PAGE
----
According to statistics, the demand for talents and event management service professionals is bound to rise in the next five years by 44%. Research once estimated the annual spending on events to be $500 billion annually. That is good news for event design planners as more people will require their service.
However, you should know how to craft a compelling event design proposal that will get the attention of clients that are looking for qualified hands. Mastering this skill will help take your business to the level because an effective proposal will put you ahead of 95% of your competitors.
Event planning requires your attention and detail, including scheduling, logistics, organization, and even follow up. You will be showing your potential and skills to a prospect by presenting them a well-formatted event design proposal. However, you must understand the requirement of the client to come up with a well-written proposal. Most times, clients are unorganized and nervous about the planning and organization of their events.
Hence, they need an event design expert to create and produce awesome results within the available time. So, it would help if you planned to meet the prospect and ask them some questions about their event.
Whether it is a reunion, corporate meeting, or a glamorous wedding, it all starts with understanding the requirement and a well-written event design proposal. As a professional planner, you will do well to sell your skills by crafting a proposal with the following guideline in the next section of this article.
How to write a perfect event design proposal template
Here are the relevant information to cover in your proposal to start your event planner contract template.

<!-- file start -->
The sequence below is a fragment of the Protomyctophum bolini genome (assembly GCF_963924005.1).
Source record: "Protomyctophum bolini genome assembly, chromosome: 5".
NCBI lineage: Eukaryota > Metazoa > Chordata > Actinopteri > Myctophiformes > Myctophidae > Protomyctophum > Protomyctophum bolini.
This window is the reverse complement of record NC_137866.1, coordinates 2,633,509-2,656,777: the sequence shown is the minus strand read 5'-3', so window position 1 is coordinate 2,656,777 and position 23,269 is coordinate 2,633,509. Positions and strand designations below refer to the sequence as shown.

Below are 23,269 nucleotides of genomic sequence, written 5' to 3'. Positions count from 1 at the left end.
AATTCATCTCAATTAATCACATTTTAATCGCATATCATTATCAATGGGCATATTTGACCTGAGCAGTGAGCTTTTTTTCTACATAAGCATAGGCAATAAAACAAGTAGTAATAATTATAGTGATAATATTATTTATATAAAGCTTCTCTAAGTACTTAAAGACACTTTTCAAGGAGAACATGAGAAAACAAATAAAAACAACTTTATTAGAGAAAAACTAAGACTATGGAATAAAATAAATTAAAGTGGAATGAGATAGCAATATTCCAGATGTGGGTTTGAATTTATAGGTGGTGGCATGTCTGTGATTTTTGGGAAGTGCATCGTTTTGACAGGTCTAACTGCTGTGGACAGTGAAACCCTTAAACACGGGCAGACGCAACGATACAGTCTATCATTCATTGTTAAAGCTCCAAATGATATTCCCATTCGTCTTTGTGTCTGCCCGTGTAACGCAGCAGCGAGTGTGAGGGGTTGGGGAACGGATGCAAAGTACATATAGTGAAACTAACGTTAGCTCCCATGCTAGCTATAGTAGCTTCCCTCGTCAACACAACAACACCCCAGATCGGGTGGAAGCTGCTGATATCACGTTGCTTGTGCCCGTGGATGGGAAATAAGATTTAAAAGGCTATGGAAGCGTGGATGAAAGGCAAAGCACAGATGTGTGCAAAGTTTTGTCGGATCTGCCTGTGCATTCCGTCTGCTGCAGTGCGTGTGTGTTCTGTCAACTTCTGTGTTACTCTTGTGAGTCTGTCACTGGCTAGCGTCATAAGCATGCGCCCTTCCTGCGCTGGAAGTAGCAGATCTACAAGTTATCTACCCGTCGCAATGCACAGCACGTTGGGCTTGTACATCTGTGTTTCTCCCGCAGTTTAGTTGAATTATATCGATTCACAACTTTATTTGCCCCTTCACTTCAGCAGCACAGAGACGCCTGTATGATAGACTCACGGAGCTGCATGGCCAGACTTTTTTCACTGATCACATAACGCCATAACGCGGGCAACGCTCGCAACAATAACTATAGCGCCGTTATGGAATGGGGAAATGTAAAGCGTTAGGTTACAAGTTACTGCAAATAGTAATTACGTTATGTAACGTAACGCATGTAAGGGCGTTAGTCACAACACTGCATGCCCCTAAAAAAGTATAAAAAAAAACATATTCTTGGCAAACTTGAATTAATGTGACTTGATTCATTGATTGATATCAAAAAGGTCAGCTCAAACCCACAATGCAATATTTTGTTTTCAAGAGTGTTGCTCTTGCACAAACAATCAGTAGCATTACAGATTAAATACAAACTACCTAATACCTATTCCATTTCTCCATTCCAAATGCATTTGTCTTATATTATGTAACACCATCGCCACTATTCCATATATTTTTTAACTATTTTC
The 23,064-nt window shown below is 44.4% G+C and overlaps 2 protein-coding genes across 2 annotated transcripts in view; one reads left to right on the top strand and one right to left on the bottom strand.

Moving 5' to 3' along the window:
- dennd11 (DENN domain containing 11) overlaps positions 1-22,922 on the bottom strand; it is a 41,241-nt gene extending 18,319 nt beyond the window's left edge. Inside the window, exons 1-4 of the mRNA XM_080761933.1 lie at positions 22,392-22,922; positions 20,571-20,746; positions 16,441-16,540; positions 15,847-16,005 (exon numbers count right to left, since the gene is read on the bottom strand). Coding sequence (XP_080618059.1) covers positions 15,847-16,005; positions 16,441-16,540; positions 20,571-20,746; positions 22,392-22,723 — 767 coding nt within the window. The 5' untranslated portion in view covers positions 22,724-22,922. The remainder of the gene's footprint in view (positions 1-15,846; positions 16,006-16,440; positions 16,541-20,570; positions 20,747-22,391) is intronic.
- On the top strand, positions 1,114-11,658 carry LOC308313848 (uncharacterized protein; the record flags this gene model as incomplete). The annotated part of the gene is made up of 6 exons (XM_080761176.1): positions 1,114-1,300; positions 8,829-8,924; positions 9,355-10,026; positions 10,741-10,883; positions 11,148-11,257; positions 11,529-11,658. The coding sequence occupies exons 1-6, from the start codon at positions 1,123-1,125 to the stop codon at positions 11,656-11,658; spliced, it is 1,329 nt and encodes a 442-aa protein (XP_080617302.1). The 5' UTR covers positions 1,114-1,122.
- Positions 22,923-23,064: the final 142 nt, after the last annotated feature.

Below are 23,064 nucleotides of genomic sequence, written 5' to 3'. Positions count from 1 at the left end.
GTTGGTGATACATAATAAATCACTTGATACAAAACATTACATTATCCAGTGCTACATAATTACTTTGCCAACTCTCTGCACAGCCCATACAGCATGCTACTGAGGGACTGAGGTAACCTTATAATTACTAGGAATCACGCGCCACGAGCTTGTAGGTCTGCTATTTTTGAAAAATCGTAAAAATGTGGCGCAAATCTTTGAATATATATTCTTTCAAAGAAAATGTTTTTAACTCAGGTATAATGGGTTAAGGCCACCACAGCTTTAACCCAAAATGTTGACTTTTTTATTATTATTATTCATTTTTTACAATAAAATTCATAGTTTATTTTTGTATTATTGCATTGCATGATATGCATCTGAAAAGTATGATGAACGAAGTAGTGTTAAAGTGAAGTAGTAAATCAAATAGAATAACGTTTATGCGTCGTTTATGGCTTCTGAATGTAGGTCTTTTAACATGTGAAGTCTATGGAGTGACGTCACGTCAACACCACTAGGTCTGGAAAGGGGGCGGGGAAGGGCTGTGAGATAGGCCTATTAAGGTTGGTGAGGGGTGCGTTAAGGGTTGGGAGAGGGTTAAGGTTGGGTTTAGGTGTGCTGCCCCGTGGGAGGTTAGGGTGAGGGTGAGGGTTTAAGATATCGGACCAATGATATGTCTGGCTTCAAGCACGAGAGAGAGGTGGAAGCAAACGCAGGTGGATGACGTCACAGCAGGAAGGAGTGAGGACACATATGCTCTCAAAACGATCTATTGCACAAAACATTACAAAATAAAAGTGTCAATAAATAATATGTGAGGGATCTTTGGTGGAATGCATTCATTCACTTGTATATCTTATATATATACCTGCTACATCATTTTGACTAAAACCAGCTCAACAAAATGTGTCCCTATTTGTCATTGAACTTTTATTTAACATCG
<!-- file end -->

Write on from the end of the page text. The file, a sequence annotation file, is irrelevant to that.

1. Client’s need
Give your event design proposal and come up with a description that captures the prospective client's needs. The description summarises the need and requirement of the event and seeing that reassures the client of your ability to deliver. Note that what you are putting in this section is all that the client told you but in a more professional and organized manner.
2. Experience & portfolio
A brief summary of your business is important to let the client know who they are dealing with, and that will also help them make decisions when ready to hire. Include your capabilities and experience – events, project management, and internship or volunteer service if you don't have much experience planning events. Ensure you mention other relevant training and certifications plus references.
3. Services & budget
Your client would love to see the services you offer for the event. Create a field in your event design proposal to highlight your services, especially if the event is a large one with multiple functions. After describing your services in a way that your prospect can smell and touch, the next thing you'd like them to see is the cost for each service. Include the cost of each service then come up with a budget for the event.
Clients care about the schedule and timelines for their events. You may help them alleviate this anxiety ahead of time by coming up with an approximate timescale for the event. Let your event design proposal include your work starting time, and milestone if applicable.
5. Work policies
The policy section is where you manage the client's expectations and state the cancellation policy (maybe no cancellation within 14 days of an event or get a 50% refund for cancellation). You should also add payment due date, rental or damage policy, and other clauses associated with your service. These clauses give the client a prior knowledge of what it takes to work with you in planning their event successfully.